Wotan built a house he couldn't afford. Credit was easy; he was a god, after all. He had a particularly wily mortgage broker in Loge, the god of fire, who knew how to manipulate questionable underground funds. The deal went bad. The titans of finance fell, and once the moral levee broke, Valhalla, Wotan's manse, was destroyed by flood. Power was turned over to the people, and gold was returned to anti-speculators who believed in hoarding wealth.
That's Wagner's "Ring" cycle in a ridiculously oversimplified nutshell. But this skeleton shows that one of the most ambitious and obsessively revered artworks of all time can be reduced to a cautionary tale of greed.
Only, the skeleton is worthless. Were the "Ring" really to boil down to an op-ed column about fiscal responsibility we would live right now in a better-managed but boring world. Wotan is not the most morally upright character in the "Ring," but he is the most endearingly human. He is the only one we shed a tear for. He loves his daughter. His heart, and ours, is broken when he is forced to abandon her. His heart, and ours, breaks again when Wotan is forced to do the right thing and forsake power.
Wotan's dream signified Wagner's dream to build something of greater significance than luxury housing. The composer talked King Ludwig II of Bavaria into financing his villa and an opera house specially designed for his work in Bayreuth, Germany. After 132 years, the exclusive Bayreuth Festival is still devoted exclusively to Wagner's operas, still run under the auspices of the questionable Wagner family and still relies on public money. The most difficult festival in the world to get a ticket to, it remains the stomping ground of captains of finance and industry. And improbably, it continues to foster operatic innovation that trickles into the international opera consciousness.
Can we learn from Wagner, who didn't take no for an answer and who didn't accept that society is sustained by counting money? The calls to cancel the construction of the Walt Disney Concert Hall in the early '90s during Los Angeles' last major recession nearly succeeded, and the hall was delayed for many years.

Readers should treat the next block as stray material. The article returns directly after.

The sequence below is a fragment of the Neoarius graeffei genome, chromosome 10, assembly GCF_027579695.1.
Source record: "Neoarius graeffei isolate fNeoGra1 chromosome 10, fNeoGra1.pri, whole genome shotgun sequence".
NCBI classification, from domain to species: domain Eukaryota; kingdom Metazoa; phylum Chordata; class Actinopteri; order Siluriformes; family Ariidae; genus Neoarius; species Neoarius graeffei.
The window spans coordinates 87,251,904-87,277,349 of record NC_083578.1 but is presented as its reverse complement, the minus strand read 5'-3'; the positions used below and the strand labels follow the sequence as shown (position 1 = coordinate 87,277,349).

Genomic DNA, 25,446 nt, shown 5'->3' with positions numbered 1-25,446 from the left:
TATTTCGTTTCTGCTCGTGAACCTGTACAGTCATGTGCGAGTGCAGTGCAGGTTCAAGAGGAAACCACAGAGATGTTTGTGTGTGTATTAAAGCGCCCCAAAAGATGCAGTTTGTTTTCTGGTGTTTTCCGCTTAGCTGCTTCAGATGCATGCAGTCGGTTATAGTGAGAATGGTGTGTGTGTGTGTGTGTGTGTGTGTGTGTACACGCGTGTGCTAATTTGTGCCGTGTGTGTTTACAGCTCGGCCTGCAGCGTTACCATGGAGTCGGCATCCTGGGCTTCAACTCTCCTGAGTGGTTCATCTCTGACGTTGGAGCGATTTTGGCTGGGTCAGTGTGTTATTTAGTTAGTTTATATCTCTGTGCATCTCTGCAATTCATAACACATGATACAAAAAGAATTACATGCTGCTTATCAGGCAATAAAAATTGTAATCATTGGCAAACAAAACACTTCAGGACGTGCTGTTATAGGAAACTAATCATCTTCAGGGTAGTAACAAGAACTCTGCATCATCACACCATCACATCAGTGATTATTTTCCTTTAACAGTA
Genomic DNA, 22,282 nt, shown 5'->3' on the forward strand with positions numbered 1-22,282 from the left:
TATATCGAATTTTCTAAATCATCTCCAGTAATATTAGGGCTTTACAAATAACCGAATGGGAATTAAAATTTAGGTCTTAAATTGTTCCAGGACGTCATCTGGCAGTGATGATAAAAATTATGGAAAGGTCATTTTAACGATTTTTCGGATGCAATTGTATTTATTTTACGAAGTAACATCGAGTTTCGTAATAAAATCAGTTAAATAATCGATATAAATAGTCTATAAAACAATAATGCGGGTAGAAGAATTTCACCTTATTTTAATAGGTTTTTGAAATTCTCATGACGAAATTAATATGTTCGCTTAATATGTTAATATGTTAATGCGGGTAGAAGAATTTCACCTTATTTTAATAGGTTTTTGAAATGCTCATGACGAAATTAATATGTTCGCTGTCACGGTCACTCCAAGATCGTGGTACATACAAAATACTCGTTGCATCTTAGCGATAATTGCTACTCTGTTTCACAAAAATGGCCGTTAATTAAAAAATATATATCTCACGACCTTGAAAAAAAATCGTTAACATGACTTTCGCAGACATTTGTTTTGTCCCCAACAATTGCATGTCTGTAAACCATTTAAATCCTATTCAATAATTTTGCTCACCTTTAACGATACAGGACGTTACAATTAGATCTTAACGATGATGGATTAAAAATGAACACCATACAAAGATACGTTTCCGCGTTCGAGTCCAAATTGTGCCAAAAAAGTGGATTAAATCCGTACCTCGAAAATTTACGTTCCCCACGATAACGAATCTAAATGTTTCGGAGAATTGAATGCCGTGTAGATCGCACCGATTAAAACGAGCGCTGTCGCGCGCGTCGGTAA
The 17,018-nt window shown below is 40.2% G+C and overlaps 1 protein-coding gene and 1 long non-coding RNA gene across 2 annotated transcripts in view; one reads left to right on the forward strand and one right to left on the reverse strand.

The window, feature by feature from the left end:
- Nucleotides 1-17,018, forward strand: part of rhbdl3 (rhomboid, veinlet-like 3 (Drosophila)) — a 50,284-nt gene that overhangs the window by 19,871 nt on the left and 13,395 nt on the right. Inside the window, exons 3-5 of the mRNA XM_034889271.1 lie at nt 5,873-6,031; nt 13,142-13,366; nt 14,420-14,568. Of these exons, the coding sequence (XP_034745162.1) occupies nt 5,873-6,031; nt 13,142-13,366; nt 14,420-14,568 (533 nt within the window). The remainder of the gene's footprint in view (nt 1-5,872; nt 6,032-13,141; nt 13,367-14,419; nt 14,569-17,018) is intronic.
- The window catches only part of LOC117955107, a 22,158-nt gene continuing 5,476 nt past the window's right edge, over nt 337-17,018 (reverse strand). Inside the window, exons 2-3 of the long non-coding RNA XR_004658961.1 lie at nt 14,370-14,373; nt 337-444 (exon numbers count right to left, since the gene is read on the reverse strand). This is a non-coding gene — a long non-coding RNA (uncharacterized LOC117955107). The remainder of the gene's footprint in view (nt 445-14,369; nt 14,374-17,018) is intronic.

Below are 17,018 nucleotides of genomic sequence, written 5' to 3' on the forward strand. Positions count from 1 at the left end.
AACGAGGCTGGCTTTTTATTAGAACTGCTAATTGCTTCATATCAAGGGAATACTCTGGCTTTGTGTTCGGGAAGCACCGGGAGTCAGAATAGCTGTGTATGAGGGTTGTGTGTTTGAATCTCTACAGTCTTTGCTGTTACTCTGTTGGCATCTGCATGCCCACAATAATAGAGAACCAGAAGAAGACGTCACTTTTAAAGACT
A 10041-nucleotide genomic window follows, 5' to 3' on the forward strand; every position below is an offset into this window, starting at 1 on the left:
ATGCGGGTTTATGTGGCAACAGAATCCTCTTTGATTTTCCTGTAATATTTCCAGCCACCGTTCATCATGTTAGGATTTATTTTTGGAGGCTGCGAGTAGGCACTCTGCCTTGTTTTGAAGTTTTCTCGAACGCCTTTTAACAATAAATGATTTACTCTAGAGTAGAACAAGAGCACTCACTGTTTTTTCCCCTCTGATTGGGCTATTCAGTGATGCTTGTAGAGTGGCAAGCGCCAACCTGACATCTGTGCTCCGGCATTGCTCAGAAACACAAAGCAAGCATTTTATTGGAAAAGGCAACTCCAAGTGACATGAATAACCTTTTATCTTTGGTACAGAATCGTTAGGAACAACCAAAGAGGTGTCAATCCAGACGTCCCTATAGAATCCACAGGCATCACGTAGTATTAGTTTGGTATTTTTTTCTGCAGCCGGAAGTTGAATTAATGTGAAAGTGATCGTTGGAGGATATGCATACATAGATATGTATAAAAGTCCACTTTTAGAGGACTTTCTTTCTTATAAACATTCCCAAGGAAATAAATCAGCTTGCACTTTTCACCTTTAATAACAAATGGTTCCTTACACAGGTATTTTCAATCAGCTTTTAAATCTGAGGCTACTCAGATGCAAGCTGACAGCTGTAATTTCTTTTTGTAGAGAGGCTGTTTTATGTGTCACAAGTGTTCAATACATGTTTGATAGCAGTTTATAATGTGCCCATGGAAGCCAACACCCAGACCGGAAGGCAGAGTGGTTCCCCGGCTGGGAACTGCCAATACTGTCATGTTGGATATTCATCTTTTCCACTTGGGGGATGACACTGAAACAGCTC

Fortunately, that didn't succeed, and Los Angeles has a building that lifts our spirits and serves as a symbol of a great city's aspirations. It also is an income-producing tourist attraction and magnet for downtown investment. How many times over has the hall earned its relatively paltry $265-million investment, which is less than one-tenth of 1 percent of the Wall Street bailout? Who got the better deal?
Moral issues can't, of course, be ignored. On a deep level, Wagner's "Ring" is a profound study in the gray areas of good and evil. Wagner himself got up to no good when he spewed anti-Semitism in his noxious prose. Hitler thought of Bayreuth as his Camp David.
But art helps us distinguish the good in dreams from the bad, and supporting art is never a mistake. The Works Progress Administration, or WPA, which put artists to work during the Great Depression, helped inspire a discouraged nation and left us with a legacy of murals, theaters and lasting art.
With credit tight, delays in projects may be inevitable. But that doesn't make canceling worthwhile programs or letting dreams die an option. Los Angeles Opera's first "Ring" cycle starts next year. The L.A. Phil is about to initiate a groundbreaking inner-city education plan. The Dorothy Chandler Pavilion is in dire need of renovation. Much else of great advent is planned around town, and around the country.
These aren't exactly building landmarks, but they are, in a way, of landmark status. I have no idea of how we can afford any of this, but they needn't break the bank. Deals may have to be made with the devil and later broken -- Wagner's got helpful tips there. But the future, history teaches us, is still the future.